A daily summary and commentary of events and factors that affect the global markets, with a particular emphasis on the foreign exchange markets.
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Andrew Kositkun Foreign Exchange Head Trader
With Brexit and US-China trade talks taking a turn for the positive last week, two of the market’s main concerns have been addressed. With these issues in the rearview mirror, at least for now, the market’s focus should turn to economic data as it searches for direction.
To this end, today’s session has featured flash PMI data with readings from Europe continuing to show weakness in the manufacturing sector. In Germany, manufacturing gave back a large part of last month’s recovery. A similar situation played out in France with the manufacturing sector also slumping. However, the French manufacturing PMI number still remains above 50 (signaling expansion) whereas the German number remains below 50 (signaling contraction). Finally, there is the UK manufacturing data that fell to a seven year low. The caveat to this is that the data was collected ahead of the UK election when Brexit-related uncertainty spiked. With PM Johnson winning a decisive victory, some of the near term questions about the UK’s future path should be removed.
However, it isn’t all bad news. Industrial production data out of China beat expectations by a significant margin both against expectations and against its last reading. With the US and China reaching a Phase 1 deal and the US suspending new tariffs, the decreased uncertainty should provide a better backdrop for an economic recovery in China.
In fact, this also holds true in Europe. Much of the slowdown in manufacturing in Europe can be tied back to trade uncertainty between the US and China. With monetary conditions more accommodative now than last year and with major headwinds subsiding, there is hope that the global economy can achieve slow positive growth next year. Of course, we would be remiss if we didn’t point out the risks. History has shown US-China trade talks to be volatile. Phase 2 will address the most contentious issues, so it’s reasonable to believe US-China tensions could flare again. As for the UK, the large Conservative majority should guarantee the passage of the Withdrawal Agreement, but the trade deal (seen as the more difficult part) between the UK and the EU still remains to be negotiated.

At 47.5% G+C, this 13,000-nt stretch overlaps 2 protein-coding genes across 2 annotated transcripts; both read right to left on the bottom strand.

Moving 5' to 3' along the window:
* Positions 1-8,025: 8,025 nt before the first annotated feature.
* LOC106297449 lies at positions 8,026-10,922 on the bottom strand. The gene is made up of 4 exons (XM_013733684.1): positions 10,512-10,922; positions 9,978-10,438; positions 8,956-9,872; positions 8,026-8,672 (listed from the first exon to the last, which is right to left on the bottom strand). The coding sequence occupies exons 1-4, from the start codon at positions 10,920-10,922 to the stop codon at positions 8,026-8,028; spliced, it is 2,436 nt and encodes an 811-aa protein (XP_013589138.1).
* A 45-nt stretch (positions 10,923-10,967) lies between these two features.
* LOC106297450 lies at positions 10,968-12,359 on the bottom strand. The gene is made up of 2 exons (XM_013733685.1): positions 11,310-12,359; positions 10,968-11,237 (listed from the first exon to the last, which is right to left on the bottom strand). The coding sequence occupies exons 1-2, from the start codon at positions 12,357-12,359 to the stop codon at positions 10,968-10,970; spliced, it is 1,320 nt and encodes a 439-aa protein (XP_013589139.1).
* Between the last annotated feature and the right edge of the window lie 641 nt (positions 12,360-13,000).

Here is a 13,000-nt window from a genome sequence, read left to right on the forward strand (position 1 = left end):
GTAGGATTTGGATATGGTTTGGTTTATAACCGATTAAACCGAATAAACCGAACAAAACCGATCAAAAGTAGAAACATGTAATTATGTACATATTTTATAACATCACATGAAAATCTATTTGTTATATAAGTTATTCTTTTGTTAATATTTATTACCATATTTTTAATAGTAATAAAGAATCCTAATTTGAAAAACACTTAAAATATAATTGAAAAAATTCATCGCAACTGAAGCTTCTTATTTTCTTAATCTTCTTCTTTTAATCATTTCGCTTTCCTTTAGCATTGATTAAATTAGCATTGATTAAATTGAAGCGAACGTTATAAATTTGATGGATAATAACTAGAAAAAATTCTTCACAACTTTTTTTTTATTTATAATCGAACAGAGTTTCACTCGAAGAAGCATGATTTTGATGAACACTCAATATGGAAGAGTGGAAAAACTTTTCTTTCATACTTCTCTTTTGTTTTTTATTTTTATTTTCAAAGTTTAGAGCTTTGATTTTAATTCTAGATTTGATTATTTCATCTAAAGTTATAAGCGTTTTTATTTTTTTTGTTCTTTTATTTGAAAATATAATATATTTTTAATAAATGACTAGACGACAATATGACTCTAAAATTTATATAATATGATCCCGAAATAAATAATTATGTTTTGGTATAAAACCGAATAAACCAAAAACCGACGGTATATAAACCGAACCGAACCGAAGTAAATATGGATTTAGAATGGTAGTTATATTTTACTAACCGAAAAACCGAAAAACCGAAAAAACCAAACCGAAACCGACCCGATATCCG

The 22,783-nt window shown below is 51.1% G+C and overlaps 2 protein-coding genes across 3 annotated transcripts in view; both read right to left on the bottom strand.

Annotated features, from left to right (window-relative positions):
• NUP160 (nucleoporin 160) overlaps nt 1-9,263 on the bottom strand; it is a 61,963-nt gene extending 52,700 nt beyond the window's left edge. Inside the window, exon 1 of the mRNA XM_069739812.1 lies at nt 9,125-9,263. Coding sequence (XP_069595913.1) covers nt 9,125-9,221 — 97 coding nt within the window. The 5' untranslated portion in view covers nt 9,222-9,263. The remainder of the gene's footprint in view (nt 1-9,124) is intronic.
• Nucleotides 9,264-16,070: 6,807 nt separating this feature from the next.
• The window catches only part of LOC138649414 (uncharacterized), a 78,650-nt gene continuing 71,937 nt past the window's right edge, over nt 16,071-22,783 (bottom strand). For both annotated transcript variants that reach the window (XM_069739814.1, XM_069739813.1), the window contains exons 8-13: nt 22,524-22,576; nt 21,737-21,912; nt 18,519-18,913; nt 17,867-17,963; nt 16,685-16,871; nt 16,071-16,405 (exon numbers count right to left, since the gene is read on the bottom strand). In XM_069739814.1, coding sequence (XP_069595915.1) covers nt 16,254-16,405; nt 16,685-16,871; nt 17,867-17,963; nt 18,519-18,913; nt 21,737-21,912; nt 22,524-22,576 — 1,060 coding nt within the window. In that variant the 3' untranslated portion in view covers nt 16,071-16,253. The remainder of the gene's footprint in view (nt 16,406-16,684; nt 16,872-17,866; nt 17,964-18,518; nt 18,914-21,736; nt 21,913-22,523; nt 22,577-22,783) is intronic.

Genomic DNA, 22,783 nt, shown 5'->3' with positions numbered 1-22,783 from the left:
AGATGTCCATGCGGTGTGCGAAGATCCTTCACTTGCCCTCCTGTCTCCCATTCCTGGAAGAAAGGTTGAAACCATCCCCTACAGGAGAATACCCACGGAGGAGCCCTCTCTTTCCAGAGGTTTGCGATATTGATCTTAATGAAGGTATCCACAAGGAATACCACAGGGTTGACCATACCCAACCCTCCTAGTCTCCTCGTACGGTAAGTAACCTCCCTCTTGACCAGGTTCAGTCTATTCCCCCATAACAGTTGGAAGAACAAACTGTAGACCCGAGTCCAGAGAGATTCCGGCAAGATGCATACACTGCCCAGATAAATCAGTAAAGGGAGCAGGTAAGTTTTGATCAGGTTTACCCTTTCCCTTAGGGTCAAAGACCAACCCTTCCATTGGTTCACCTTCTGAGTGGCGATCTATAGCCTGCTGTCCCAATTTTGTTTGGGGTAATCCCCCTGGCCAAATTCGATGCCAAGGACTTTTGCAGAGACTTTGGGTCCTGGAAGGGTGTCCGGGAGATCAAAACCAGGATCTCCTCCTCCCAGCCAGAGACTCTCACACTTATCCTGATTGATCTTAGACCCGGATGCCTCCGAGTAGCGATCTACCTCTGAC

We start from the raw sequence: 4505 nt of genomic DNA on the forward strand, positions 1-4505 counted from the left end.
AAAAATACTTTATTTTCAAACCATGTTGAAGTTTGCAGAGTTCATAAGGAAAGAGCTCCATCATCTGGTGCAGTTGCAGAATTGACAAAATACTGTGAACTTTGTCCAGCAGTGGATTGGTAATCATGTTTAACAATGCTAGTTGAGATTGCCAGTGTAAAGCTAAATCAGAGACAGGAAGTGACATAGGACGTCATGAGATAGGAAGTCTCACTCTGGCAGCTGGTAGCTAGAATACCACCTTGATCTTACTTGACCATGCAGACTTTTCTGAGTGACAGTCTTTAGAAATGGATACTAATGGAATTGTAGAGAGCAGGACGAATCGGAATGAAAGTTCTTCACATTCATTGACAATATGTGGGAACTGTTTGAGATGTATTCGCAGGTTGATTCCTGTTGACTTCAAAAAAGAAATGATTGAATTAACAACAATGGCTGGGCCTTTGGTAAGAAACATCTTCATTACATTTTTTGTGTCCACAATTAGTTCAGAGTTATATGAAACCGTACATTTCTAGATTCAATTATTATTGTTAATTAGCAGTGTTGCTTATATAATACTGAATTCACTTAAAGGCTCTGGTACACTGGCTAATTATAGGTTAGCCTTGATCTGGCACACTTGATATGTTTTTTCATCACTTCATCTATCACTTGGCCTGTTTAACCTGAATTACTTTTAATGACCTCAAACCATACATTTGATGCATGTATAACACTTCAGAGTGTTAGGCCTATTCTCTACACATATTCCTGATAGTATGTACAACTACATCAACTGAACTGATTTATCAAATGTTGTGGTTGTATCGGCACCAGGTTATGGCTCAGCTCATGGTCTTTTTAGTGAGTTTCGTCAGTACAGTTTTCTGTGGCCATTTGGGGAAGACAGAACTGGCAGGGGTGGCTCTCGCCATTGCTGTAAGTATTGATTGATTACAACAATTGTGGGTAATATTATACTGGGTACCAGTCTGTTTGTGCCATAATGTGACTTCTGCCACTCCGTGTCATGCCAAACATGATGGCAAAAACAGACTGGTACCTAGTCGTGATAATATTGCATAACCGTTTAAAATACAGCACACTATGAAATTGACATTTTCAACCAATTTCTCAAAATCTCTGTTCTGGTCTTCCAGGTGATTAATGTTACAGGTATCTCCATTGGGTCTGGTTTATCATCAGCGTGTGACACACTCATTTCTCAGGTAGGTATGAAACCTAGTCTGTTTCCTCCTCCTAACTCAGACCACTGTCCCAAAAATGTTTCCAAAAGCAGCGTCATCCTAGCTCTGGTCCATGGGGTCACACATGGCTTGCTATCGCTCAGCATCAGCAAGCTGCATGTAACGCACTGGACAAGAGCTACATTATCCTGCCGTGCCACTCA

HERE ARE THE KEY NEWS STORIES FROM OVERNIGHT:
While the Phase 1 deal is a positive for the markets, and tariffs did not go up on Sunday, the macro impact of the deal is likely minimal. This is because the details known so far lack substance with the rollback in tariffs minimal. As a result, economic worries simply shift from acute to chronic as there are no near term deadlines but high tariffs still remain high.
USMCA appears to have hit a bit of a road bump with Mexico’s objection to the US’ plan on how it will monitor the labor market. Market reaction has been fairly muted as NAFTA stays in place should USMCA not be ratified.
The UK government is expected to introduce its Brexit bill to Parliament on December 20. After the bill passes, the UK is expected to seek a Canada-style free trade agreement.
RBA minutes will be published later today. The statement after the RBA’s last meeting leaned a bit hawkish so markets will be looking at the minutes to confirm how many members shared this view. Since the RBA’s latest rates decisions, economic data has disappointed. The key employment report is due this Wednesday.
The repo market faces similar circumstances that many blame for the September spike in rates. Today brings a mid-month Treasury auction settlement and corporate tax payments. Since September, the Fed has been adding liquidity to the markets and today will be a good test to see whether its steps have addressed some of the issues.
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